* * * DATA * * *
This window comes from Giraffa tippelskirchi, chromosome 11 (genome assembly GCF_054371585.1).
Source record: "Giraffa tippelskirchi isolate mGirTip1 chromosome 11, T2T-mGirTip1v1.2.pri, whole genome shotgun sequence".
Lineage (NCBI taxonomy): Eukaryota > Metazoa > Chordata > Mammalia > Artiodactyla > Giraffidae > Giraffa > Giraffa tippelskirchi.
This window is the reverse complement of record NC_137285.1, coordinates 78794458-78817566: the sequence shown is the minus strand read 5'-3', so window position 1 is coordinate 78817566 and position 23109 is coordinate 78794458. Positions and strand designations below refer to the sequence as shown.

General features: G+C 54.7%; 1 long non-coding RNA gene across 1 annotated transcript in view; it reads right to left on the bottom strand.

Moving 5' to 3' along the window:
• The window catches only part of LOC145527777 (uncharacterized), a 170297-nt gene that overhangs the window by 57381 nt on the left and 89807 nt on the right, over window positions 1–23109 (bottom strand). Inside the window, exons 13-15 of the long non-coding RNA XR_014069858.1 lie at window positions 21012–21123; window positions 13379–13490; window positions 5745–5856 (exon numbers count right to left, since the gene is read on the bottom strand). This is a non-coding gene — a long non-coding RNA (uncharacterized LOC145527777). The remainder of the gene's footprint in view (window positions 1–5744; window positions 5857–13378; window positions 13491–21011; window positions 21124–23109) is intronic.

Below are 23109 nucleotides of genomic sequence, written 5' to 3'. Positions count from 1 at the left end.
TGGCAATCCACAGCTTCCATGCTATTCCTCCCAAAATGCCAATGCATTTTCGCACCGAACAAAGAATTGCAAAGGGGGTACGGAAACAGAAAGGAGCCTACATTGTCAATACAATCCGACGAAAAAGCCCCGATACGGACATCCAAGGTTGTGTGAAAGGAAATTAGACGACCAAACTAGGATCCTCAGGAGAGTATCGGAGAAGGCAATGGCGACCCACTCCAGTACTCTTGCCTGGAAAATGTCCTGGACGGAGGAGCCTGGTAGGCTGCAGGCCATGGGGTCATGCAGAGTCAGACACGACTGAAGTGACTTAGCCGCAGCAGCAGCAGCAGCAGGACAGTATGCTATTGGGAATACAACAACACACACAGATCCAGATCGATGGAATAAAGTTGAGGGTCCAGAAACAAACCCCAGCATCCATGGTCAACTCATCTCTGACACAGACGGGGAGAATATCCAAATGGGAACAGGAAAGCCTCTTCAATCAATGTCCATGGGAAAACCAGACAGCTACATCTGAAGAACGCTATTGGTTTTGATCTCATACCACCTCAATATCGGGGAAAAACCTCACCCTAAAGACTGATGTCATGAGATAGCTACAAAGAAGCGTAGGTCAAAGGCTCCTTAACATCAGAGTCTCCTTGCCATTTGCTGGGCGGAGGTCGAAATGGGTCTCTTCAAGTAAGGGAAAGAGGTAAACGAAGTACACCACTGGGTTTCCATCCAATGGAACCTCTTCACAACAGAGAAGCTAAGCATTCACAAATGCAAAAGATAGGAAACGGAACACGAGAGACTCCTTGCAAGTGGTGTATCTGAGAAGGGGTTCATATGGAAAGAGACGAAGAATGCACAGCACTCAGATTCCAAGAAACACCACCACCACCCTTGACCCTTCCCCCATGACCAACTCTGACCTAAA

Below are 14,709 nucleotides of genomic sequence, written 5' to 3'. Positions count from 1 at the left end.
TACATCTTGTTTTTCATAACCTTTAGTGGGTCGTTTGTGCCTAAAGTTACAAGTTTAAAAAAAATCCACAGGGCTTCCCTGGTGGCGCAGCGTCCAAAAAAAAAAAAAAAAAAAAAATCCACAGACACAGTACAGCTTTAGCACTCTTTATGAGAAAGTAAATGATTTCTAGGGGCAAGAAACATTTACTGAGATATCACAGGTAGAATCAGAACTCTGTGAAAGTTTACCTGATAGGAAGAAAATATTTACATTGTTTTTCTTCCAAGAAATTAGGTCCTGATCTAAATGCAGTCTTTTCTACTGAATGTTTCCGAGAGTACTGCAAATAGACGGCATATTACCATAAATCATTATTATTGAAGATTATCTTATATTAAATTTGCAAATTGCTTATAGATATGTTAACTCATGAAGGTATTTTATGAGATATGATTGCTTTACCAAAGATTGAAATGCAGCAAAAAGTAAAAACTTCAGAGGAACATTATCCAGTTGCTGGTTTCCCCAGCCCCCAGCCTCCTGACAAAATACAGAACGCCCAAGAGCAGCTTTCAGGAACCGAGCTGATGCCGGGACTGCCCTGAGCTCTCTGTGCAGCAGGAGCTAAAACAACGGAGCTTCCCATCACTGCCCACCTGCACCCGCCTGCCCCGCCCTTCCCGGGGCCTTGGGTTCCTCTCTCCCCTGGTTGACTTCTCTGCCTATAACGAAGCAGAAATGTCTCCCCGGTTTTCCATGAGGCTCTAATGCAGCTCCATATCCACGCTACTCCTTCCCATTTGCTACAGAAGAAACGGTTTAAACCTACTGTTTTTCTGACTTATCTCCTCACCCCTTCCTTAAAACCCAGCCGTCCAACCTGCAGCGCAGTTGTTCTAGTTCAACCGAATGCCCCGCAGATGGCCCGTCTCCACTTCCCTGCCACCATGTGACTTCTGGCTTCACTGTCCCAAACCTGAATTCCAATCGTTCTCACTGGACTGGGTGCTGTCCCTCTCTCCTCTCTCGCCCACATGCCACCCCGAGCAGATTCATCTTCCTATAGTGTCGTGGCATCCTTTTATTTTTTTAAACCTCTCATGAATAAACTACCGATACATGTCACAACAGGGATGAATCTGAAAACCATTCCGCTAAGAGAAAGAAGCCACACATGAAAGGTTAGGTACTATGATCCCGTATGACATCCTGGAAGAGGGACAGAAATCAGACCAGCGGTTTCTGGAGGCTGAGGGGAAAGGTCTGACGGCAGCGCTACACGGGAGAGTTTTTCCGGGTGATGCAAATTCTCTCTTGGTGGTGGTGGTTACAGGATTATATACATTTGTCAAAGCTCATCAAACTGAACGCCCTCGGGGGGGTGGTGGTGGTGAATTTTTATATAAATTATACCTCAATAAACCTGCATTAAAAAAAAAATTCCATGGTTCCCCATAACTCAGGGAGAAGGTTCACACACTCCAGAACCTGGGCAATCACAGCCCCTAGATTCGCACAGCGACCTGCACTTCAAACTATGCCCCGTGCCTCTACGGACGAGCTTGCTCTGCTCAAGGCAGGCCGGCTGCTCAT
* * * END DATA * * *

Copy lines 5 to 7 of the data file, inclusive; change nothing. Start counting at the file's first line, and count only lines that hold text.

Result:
General features: G+C 54.7%; 1 long non-coding RNA gene across 1 annotated transcript in view; it reads right to left on the bottom strand.

Moving 5' to 3' along the window:
• The window catches only part of LOC145527777 (uncharacterized), a 170297-nt gene that overhangs the window by 57381 nt on the left and 89807 nt on the right, over window positions 1–23109 (bottom strand). Inside the window, exons 13-15 of the long non-coding RNA XR_014069858.1 lie at window positions 21012–21123; window positions 13379–13490; window positions 5745–5856 (exon numbers count right to left, since the gene is read on the bottom strand). This is a non-coding gene — a long non-coding RNA (uncharacterized LOC145527777). The remainder of the gene's footprint in view (window positions 1–5744; window positions 5857–13378; window positions 13491–21011; window positions 21124–23109) is intronic.